Andrew Wilson (Organists' Review)
There being no just cause or impediment to the contrary, Christopher Maxim makes a daring liaison between the music-hall ballad 'Daisy, Daisy' (on pedals) and the grand organ style of Vierne (on manuals) in his Toccata Nuptiale, written for the wedding of a friend whose passions include cycling. The result, which moves along way from the organ loft of Notre Dame, is a splendid addition to the repertoire of wedding music and of light-hearted concert works - and is much simpler to play than a real Vierne toccata!
Stainer & Bell
Audiences, congregations even, will love it – and you, and the organ, and the composer. Every [organist] of the requisite standard should order a copy without hesitation.
Graham Matthews (Organists’ Review)
This splendid piece has been out for some while, but if you have not seen it, or, better, bought it, remedy the situation without delay: it is a guaranteed noise-stopper, tremendous fun to perform and to hear.
Trevor Webb (Church Music Quarterly)
This delightful piece… [is suitable for] joyful liturgical occasions [and] it would make a good light-hearted recital piece.
CN (The Organ)
Christopher Maxim’s Toccata Nupitale is clearly angling to become a bridal favourite to match some of the better-known (and hackneyed) pieces. Maxim has counterpoised a Vierne-like Toccata with the once-popular song written by Harry Dacre in 1892 ‘Daisy Bell’. (Daisy, Daisy / Give me your answer, do. / I'm half-crazy / All for the love of you…’ concluding with the line ‘a bicycle built for two.’) Seemingly, the present toccata was composed especially for a cyclist friend! It is witty, fun and clearly not a cinch to play.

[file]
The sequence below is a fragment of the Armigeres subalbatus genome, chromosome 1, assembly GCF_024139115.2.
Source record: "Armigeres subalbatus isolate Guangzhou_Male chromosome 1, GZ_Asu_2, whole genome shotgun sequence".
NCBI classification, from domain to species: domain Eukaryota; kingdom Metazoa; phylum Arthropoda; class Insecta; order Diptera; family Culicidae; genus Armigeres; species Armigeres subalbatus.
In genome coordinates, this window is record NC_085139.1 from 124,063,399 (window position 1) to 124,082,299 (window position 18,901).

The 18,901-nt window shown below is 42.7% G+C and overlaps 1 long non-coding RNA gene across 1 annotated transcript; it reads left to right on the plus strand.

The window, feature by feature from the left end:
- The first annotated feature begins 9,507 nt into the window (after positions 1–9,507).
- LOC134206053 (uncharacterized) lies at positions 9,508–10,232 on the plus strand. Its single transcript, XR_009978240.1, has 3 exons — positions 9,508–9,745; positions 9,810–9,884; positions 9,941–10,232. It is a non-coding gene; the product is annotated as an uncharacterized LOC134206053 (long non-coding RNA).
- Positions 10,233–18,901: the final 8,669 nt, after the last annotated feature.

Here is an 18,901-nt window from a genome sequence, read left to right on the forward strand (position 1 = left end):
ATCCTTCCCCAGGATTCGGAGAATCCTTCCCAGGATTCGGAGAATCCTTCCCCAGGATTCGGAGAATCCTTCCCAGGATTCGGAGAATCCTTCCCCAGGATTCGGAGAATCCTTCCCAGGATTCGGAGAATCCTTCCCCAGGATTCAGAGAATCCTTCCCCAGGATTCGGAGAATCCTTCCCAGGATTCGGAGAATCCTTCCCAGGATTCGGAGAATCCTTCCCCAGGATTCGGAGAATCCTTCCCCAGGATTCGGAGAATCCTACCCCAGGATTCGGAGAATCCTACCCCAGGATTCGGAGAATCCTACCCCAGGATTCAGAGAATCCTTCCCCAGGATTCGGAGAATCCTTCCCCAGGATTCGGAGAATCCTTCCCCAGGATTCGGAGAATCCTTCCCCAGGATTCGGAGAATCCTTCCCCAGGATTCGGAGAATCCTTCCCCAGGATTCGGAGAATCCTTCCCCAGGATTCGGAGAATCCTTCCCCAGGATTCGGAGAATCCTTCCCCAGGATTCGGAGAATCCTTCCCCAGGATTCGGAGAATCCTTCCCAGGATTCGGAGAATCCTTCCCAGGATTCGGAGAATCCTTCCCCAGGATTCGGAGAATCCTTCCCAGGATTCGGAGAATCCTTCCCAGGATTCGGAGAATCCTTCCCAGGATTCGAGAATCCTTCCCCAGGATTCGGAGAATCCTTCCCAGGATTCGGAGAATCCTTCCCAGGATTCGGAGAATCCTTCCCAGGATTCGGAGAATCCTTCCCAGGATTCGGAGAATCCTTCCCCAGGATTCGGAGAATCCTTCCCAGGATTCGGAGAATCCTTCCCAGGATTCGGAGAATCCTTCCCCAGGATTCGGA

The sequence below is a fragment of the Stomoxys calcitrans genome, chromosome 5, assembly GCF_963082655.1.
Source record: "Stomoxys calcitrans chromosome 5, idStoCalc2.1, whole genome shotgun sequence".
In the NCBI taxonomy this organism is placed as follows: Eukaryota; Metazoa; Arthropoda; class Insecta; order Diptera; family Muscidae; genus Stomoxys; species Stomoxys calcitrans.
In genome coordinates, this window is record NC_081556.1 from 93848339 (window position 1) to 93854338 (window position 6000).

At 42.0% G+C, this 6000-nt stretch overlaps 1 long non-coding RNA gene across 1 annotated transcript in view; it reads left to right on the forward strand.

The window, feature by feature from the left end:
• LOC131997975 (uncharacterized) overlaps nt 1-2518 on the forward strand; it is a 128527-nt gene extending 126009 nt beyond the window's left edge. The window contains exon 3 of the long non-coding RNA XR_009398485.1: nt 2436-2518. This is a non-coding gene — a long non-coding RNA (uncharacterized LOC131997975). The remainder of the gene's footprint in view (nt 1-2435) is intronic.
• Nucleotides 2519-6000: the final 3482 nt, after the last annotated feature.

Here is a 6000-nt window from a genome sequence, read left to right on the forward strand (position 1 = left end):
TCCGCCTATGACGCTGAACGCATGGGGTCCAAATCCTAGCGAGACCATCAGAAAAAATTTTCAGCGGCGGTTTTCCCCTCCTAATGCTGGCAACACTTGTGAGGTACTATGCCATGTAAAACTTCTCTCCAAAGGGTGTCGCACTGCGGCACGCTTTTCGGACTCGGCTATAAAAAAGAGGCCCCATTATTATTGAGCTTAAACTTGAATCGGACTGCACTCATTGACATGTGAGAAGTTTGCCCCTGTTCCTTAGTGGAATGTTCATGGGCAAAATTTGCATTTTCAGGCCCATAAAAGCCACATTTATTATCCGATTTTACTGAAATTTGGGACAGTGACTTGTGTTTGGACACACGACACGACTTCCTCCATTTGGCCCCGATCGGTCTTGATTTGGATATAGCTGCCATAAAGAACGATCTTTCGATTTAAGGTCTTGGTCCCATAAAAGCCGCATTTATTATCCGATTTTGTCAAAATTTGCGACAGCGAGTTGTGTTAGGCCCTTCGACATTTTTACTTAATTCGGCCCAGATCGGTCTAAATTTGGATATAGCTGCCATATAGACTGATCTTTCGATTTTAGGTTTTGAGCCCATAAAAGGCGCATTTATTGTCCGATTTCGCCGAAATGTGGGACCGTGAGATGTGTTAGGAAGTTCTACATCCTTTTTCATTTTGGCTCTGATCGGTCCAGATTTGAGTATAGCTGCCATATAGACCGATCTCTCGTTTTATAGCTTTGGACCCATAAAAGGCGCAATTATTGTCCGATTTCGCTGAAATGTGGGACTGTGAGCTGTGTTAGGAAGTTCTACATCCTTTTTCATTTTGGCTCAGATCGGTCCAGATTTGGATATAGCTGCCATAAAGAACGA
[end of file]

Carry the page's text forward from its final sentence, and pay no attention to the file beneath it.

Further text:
John France (British Classical Music -- The Land of Lost Content; reviewing John Kitchen's performance on The Usher Hall Organ vol. II)
Quite by chance I had just dug out my copy of Christopher Maxim's Toccata Nuptiale, a splendid pastiche on 'Daisy, Daisy' and I had been wondering if there would be any more to come when this Processional arrived. It is a fairly short, tuneful and not too serious wedding processional, which will be welcome listening on many other occasions. A lively, well-articulated manual touch is needed, and confident, well-marked pedal playing -- nothing too difficult, though. Well worth the modest price.
Trevor Webb (Church Music Quarterly)
Processional was written for a wedding and could be used as the bride enters or as a postlude, although neither is specified. It starts with a trumpet flourish which is followed by a jaunty march. This leads to a cantabile middle section which goes through several keys rather restlessly before ushering in a repeat of the opening march theme. This gives way to a final version of the opening trumpet theme, this time scored for full organ. An effective occasional piece, not difficult to play.
Alan Spedding (Organists' Review)
A moving and brief organ work with a slow-march rhythm. Great harmonic interest and appropriate for funerals and solemn occasions.
Only two pages long, the Elegy is characterised by some noticeable harmonic shifts […] There are some elegant filigree decorations periodically that, gesturing to the Baroque, take us in a different direction from the harmonies. I am not sure I would try something so chromatically daring in a funeral or memorial service but there is a distinctive and characterful voice here that would work well in a recital.